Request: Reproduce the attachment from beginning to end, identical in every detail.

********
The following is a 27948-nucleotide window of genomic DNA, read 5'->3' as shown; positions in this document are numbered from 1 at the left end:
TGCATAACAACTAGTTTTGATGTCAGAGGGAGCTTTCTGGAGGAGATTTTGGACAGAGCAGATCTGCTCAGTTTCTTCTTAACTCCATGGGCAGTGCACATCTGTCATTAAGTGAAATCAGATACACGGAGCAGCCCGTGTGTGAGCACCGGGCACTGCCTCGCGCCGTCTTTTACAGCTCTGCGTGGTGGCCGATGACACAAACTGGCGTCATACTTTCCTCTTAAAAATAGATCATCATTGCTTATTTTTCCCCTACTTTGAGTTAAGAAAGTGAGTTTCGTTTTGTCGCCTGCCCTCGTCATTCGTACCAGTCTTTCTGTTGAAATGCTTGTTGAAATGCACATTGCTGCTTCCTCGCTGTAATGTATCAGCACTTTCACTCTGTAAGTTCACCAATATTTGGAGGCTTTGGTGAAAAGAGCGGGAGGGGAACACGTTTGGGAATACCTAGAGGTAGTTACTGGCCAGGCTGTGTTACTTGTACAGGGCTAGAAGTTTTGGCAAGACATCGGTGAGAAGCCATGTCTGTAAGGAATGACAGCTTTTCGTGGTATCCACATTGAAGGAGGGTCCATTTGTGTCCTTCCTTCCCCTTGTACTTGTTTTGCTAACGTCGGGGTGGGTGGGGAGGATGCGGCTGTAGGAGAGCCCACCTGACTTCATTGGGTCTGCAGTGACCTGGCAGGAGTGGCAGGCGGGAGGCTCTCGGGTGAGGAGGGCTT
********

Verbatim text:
The following is a 27948-nucleotide window of genomic DNA, read 5'->3' as shown; positions in this document are numbered from 1 at the left end:
TGCATAACAACTAGTTTTGATGTCAGAGGGAGCTTTCTGGAGGAGATTTTGGACAGAGCAGATCTGCTCAGTTTCTTCTTAACTCCATGGGCAGTGCACATCTGTCATTAAGTGAAATCAGATACACGGAGCAGCCCGTGTGTGAGCACCGGGCACTGCCTCGCGCCGTCTTTTACAGCTCTGCGTGGTGGCCGATGACACAAACTGGCGTCATACTTTCCTCTTAAAAATAGATCATCATTGCTTATTTTTCCCCTACTTTGAGTTAAGAAAGTGAGTTTCGTTTTGTCGCCTGCCCTCGTCATTCGTACCAGTCTTTCTGTTGAAATGCTTGTTGAAATGCACATTGCTGCTTCCTCGCTGTAATGTATCAGCACTTTCACTCTGTAAGTTCACCAATATTTGGAGGCTTTGGTGAAAAGAGCGGGAGGGGAACACGTTTGGGAATACCTAGAGGTAGTTACTGGCCAGGCTGTGTTACTTGTACAGGGCTAGAAGTTTTGGCAAGACATCGGTGAGAAGCCATGTCTGTAAGGAATGACAGCTTTTCGTGGTATCCACATTGAAGGAGGGTCCATTTGTGTCCTTCCTTCCCCTTGTACTTGTTTTGCTAACGTCGGGGTGGGTGGGGAGGATGCGGCTGTAGGAGAGCCCACCTGACTTCATTGGGTCTGCAGTGACCTGGCAGGAGTGGCAGGCGGGAGGCTCTCGGGTGAGGAGGGCTT